Archive - June, 2009

Lafflaw Likes Lunches and Learning Lots and Legal

The folks at (serious!) have sent me a C&D note on the "Lunch n Learn" series (serious?) because they have a client who has that registered.

Their client has a "page" called Lunch 'N Learn, and I guess the series we have here promoting others and their brilliance was drinking some of their Google Juice?  Never mind that I don't capitalize the "N" or put an apostrophe in the mix; never mind that almost every Chamber of Commerce has some variation of lunches and learning (Did the "EDS" they refer to invest so much postage?  And does the real EDS know that LaffLaw refers to their client as EDS in their mailings?)

Lafflaw asked me to trash any catalogs, brochures and print advertising I might have with Lunch n Learn on it (did they even look at some of these posts?) Seriously?  I may have to kill the 30-second spot I was about to air during Cronkite hour.

I'll probably be changing the name of the series to Brunch n Learn as to play nice … so if anyone has that registered and wants to send someone out to do their talking – let me know.

Why be so serious?

Aside: The attorney of record is a Mr. Tucker. No offense meant towards the late Mr. Laff. And they did say I could use the name by sending them some money for a limited license to use the term.

Lunch n Learn in the WWW (Wild, Wild, West)

Nice metaphor and story by Brandon Chestnutt in this How to Think Like a Social Media Cowboy presentation. I'm undecided whether slide # 9 or # 13 is my fave:

More Brandon:

- on Twitter
- on FriendFeed
- IdentityPR

links for 2009-06-18

Slide: Don’t Shortcut the Storyboard

"A great storyboard artist is a great communicator" is one of the lead money quotes in the video shared on this Garr Reynolds' Lessons from the Art of Storyboarding.  Notice there is nothing said about being a great artist (period) 

If you're a blogger, teacher, public speaker, presentation designer, project manager, …  and you need to communicate your message in a way so great that others will share your message — then don't shortcut the storyboard.  

Everyone I work with gets the "Don't Shortcut the Storyboard" exercise. It gives us blog posts, talking points, slides, and improves our storytelling.

Brain Stew: Save Time, but Don’t Shortcut the Storyboard

BrainStew I
used to love Larry King's USA Today columns. In some ways, there were
all Twitter bits in newsprint. In that spirit, here's a mix of those
things cooking in my noggin not yet
ready-to-serve fully in a blog post, but possibly to meaty for a tweet:

A Blog is a Book in Beta

I often ask folks to think of their blog like a book in beta. Your categories are the future Table of Contents. Keep posting on a regular basis (and get comfortable with the garbage stuff — you'll write plenty of it, I know I do).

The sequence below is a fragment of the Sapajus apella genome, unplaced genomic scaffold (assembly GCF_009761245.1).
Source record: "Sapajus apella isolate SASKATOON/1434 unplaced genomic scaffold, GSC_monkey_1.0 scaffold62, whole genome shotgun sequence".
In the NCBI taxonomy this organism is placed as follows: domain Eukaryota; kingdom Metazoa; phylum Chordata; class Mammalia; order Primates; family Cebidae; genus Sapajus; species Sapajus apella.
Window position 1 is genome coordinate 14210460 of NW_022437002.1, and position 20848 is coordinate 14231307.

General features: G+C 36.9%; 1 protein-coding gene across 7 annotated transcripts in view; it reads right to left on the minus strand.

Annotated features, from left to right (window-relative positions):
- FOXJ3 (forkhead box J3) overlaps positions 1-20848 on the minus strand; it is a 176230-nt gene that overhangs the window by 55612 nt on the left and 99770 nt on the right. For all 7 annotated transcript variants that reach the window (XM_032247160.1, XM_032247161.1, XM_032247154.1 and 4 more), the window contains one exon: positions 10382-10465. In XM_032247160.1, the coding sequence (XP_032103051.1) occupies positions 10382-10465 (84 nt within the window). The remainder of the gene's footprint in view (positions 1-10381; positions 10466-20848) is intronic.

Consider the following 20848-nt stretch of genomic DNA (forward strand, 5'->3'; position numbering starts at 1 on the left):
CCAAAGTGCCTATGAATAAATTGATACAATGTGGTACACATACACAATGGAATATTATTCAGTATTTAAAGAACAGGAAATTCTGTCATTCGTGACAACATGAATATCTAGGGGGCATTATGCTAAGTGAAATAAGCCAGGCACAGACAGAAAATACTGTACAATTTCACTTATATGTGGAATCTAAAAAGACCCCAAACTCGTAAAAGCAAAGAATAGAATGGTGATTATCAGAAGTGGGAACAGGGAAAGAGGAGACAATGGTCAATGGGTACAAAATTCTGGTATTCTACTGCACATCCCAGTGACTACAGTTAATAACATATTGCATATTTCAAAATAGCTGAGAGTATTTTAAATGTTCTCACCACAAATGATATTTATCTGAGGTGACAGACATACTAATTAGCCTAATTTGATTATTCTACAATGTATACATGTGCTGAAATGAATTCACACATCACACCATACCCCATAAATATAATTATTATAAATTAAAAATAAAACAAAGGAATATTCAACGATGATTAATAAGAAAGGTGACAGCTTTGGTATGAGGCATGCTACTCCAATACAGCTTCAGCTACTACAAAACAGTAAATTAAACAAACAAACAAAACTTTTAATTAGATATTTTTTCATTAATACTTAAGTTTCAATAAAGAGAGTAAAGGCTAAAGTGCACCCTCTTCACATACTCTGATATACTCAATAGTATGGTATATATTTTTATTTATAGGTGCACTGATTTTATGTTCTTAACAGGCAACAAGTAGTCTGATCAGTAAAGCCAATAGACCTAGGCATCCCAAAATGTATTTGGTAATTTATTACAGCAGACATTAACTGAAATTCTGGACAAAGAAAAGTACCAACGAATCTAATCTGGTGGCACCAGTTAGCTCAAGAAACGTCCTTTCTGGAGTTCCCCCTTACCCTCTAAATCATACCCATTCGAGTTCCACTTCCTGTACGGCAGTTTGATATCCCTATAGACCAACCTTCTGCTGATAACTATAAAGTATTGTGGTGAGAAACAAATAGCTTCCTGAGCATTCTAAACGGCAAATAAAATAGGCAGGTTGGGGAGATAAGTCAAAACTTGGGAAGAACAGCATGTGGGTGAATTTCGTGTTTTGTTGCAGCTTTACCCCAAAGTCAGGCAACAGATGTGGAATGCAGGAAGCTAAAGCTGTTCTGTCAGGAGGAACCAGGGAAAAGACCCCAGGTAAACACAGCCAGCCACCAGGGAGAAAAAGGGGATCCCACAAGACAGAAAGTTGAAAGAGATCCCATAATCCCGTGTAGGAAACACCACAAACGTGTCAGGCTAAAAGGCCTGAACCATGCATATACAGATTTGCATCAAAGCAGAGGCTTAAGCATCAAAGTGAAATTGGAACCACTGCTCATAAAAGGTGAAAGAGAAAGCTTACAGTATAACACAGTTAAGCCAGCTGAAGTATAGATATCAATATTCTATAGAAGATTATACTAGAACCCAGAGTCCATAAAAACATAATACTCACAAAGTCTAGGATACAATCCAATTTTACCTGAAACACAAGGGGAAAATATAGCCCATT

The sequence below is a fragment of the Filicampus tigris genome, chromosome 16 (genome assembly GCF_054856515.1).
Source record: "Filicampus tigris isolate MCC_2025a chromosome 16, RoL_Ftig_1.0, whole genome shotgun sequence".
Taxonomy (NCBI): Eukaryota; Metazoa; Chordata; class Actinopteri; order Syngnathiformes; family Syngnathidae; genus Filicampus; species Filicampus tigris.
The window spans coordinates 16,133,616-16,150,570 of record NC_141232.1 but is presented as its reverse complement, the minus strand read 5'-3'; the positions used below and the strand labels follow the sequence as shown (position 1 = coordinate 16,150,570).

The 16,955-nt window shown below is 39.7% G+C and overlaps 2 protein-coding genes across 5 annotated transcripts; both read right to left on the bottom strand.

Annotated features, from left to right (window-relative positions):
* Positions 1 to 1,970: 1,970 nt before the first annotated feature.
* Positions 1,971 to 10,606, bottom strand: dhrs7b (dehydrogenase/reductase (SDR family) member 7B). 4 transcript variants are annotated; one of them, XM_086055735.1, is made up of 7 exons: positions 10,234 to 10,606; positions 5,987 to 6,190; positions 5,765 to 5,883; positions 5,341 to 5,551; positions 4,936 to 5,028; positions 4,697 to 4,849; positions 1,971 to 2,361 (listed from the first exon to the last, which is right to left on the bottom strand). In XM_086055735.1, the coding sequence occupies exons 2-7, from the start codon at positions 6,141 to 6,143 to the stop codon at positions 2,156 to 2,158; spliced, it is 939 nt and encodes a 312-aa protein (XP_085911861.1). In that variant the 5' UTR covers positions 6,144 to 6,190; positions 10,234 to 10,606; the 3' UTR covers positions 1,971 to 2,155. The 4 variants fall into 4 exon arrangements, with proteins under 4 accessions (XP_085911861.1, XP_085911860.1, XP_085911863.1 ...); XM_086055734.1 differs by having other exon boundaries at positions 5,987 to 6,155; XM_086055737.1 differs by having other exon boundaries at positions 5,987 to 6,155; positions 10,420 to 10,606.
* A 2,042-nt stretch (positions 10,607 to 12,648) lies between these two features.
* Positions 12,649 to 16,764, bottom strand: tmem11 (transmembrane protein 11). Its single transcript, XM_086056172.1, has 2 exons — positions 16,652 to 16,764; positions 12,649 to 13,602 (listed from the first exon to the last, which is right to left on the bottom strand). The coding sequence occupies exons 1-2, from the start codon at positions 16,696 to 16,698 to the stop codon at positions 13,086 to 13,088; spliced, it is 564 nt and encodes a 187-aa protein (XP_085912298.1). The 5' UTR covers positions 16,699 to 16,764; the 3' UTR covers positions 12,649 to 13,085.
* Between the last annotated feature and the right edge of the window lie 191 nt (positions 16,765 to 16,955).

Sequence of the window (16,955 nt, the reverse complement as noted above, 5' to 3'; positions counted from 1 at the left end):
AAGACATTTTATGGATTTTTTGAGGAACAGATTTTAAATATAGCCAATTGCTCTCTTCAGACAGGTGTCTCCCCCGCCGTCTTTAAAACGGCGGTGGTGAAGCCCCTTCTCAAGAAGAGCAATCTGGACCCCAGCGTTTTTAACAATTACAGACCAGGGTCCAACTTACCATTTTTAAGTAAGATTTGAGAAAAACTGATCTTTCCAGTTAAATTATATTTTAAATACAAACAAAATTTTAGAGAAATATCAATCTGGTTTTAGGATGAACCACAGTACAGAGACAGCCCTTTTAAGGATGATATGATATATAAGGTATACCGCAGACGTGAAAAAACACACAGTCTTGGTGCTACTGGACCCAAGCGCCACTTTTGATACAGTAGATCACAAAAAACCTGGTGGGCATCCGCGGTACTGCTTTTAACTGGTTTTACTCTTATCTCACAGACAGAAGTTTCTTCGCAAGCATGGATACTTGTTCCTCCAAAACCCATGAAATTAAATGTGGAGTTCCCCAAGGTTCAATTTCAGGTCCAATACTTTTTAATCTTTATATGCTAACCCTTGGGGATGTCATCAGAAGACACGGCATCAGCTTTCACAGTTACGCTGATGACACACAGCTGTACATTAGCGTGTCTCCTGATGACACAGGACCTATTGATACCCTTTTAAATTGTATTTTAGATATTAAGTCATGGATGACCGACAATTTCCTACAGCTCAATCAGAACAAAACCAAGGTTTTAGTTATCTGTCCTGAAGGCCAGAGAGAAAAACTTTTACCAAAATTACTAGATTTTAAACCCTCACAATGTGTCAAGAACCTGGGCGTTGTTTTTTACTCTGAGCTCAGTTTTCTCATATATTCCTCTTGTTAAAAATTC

At the end of a year or two, you'll have the potential contents of a book. Whether you end up publishing one is secondary to the big picture. Because at the end of a year or two of posting, you'll also be very findable on Google.

Central Iowa Bloggers First Fridays: Bring a Friend & Listen

This Friday is the First Friday of the month, therefore it's that great day on the calendar when the conversphere comes to Panera U (map to 6740 University Ave, WDM) in the form of our Central Iowa Bloggers gathering around 8 AM.

IStock_000007536019Small This is an informal gathering that pretty much takes over the restaraunt for the morning. And the talk isn't always around and about tech (though that's part of it). These are face-to-face conversations about business, relationships, design, user experience, education, and just about everything under the sun — sort of like the online conversations we see on blogs and around Twitter.

This week, I'd like everyone to invite a friend you've been talking to about the benefits of Social Media. As you come in, stop just at the edge and ask them to listen for a moment.

What do they hear?  No, not that confounded buzzer going off in the kitchen – what do they hear amongst the group?  Nothin' but din. A whole lot of noise without a lot signal. 

But that's because they are not yet engaged. (Whisper that in their ear, then go introduce them to folks — the offline corollary to hyperlinking, yes?)

IStock_000007489848Small Once they become engaged in conversations, they will understand. They will see that the conversations  are important — maybe even to them. They will connect to people and discussions they want to follow up on. They will begin to see how  it's Noise Prior to Entry, Signal Upon Engagement

Every time I share this offline metaphor, light bulbs and a-ha moments come alive. So this week, bring a friend to our gathering — and get them engaged.

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Getting My Wave Suit On

I haven't used Google Wave yet, but here's the movie (it's a long one):

I watched this shorter, but a bit techie, Live Collaborative editing video first. Here's my quick take (though I've only had a sniff of Wave, not even yet a taste):

  • Transformative, real-time collaboration. That's what Google is teaching the computers to do (note to my educamatorpologist pals: if Google is banking on and teaching "transformative" "collaboration" with it's valuable assets, shouldn't we do likewise?
  • Channels for the noise. So many channels of communication. We need a Tivo-type social media channel guide to surf with. Could it be the Wave?
  • Power in Collective Smarts: Google Wave provides a framework for collaboration, and the collective and collaborative genius called the community (that's us) can build and improve upon that.

I'm looking forward to more.

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links for 2009-05-31